The Warren Buffett Way

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"In investing, it is not necessary to do extraordinary things
to get extraordinary results."
— Warren Buffett

Robert G. Hagstrom Biography

Robert Hagstrom is one of the best-known authors of investment books for general audiences. He has written nine books, including the New York Times best-selling The Warren Buffett Way and The Warren Buffett Portfolio: Mastering the Power of the Focus Investment Strategy. He is also the author of The NASCAR Way: The Business That Drives the Sport, The Detective and the Investor: Uncovering Investment Techniques from the Legendary Sleuths, and Investing: The Last Liberal Art. Robert is a graduate of Villanova University with a BA and MA and is a Chartered Financial Analyst. He lives with his family in Villanova, Pennsylvania. Visit Robert's website at

Robert's interest in Warren Buffett began in 1984 when he was enrolled in Legg Mason Wood Walker's investment training program. Assigned to read the Chairman's Letter from Berkshire Hathaway's annual report, Robert found his entire view of investing changed overnight.

"For two weeks I had stared at numbers, ratios, and formulas but now I was reading about companies and the people who ran them. Buffett introduced me to the eighty-year-old Rose Blumkin, an immigrant from Russia who was generating $100 million in sales at Nebraska Furniture Mart. I became acquainted with Stan Lipsey, publisher of the Buffalo News, and Chuck Higgins at See's Candy Shops, and learned about the economics of running a newspaper and the competitive advantages of a confectionery business. . . . In a word, the companies had come alive. Instead of seeing just numbers, I began to think about companies, the people who were running the businesses, and the products and services that ultimately generated the numbers that filled a spreadsheet."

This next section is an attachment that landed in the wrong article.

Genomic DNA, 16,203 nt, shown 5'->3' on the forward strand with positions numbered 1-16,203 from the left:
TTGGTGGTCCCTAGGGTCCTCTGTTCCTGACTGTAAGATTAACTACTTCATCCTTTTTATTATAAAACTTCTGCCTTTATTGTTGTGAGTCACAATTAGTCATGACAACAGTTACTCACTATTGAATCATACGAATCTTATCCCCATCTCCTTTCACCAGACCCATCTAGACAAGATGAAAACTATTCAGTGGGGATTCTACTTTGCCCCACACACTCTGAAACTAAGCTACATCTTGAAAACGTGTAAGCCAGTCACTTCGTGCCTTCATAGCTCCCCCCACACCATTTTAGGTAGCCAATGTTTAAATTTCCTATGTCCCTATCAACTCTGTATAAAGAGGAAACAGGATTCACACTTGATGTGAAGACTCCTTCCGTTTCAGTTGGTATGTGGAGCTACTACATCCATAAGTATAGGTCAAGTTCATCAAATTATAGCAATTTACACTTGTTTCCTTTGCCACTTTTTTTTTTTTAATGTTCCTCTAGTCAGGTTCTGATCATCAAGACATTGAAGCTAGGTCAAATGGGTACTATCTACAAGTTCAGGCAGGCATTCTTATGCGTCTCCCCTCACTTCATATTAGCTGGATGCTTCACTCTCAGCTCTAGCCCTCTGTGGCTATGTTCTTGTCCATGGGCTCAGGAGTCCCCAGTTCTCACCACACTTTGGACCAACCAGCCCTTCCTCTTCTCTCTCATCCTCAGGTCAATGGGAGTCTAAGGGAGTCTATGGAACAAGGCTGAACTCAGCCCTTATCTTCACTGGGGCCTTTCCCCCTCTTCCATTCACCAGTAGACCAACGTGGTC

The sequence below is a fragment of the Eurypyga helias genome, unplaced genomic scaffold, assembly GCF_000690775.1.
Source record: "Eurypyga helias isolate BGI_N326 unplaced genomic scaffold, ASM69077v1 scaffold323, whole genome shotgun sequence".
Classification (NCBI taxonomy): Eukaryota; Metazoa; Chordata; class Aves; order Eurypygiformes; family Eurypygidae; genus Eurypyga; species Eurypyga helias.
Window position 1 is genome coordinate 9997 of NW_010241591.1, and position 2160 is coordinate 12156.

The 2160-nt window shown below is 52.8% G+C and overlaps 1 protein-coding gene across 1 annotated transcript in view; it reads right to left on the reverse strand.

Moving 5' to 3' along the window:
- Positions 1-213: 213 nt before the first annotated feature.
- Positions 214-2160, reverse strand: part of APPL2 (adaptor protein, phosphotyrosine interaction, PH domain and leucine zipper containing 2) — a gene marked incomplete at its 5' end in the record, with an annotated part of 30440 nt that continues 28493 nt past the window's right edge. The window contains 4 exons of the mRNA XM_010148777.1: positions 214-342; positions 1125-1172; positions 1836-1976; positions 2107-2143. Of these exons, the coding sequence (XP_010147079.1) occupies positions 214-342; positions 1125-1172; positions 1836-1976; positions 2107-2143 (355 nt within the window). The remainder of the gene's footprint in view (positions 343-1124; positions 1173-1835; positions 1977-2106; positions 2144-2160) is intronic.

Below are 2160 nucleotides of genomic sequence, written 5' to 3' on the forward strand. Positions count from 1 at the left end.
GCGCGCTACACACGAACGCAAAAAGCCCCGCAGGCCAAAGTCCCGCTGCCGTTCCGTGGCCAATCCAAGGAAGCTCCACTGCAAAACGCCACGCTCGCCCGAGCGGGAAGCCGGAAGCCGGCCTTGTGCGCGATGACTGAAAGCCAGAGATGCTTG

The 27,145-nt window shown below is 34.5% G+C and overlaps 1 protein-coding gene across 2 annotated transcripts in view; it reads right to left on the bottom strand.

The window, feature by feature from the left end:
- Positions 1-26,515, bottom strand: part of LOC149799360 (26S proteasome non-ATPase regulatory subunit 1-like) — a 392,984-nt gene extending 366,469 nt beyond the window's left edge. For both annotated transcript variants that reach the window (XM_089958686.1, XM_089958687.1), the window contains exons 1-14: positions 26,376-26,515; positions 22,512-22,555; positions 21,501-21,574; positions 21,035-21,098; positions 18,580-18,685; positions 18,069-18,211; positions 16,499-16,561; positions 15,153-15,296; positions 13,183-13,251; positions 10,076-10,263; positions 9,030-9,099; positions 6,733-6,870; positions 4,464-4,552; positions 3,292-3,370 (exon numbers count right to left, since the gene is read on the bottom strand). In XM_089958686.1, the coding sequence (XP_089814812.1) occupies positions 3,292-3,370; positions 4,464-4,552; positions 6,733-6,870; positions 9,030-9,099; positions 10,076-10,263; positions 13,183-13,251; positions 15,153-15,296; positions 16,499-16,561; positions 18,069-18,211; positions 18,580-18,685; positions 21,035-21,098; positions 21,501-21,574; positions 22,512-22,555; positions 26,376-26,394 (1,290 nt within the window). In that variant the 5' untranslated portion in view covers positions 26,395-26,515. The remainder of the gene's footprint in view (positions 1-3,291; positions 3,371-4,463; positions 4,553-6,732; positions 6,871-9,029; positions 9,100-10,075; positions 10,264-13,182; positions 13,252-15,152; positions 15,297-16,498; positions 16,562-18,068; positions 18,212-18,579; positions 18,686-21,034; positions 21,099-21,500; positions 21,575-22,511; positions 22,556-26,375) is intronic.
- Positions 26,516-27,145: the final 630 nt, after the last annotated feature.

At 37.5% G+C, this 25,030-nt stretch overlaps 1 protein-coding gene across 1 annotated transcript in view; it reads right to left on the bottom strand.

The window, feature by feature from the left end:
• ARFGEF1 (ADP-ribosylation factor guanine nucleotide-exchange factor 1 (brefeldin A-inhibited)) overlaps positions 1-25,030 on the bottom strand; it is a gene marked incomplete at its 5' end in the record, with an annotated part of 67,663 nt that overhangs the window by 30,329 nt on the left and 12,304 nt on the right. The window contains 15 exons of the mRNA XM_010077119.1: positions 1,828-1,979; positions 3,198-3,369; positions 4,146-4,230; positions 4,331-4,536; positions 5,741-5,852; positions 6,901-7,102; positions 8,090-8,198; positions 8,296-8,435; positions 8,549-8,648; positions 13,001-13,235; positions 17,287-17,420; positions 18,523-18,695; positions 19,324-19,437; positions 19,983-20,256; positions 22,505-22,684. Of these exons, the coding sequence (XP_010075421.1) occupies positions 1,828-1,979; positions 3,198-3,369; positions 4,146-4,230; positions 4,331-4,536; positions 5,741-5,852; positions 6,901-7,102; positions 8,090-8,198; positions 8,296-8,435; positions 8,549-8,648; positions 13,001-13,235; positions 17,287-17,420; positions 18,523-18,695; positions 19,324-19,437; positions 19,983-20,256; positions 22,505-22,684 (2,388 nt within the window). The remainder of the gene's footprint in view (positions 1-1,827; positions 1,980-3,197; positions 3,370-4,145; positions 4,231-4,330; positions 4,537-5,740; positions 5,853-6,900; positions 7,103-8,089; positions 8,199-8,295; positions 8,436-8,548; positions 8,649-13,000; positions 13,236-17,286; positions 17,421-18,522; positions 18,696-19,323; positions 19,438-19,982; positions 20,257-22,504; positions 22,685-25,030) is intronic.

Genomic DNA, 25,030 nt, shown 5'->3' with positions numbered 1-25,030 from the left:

From that point on, Robert closely studied Buffett. He analyzed the stocks Buffett purchased. He collected and organized Buffett's comments about investing. And he read all the magazine and newspaper articles written about Warren Buffett to glean what insights he could on Buffett's thinking and methods.. Over time, Robert became a top expert on Warren Buffett and he applied that knowledge to write The Warren Buffett Way in 1994, a book which became a New York Times bestseller and provided the reading public with the best analysis to date of Warren Buffett's investment process.

Robert was particularly struck by a quote from Buffett that appeared in an article written by Carol Loomis in Fortune in 1998.

"What we do is not beyond anybody else's competence," said Buffett in the Loomis article. "I feel the same way about managing that I do about investing: It's just not necessary to do extraordinary things to get extraordinary results."

The possibility of successfully emulating Buffett's methods was Robert's motivation behind each edition of The Warren Buffett Way and the motivation behind

"Some critics argue that, despite his success, Warren Buffett's idiosyncrasies prevent his investment approach from being widely adopted," Robert wrote in the preface of The Warren Buffett Way, Third Edition. "I disagree. Buffett is idiosyncratic — it is a source of his success — but I will argue that his methodology, once understood, is applicable to both individual and institutional investors alike."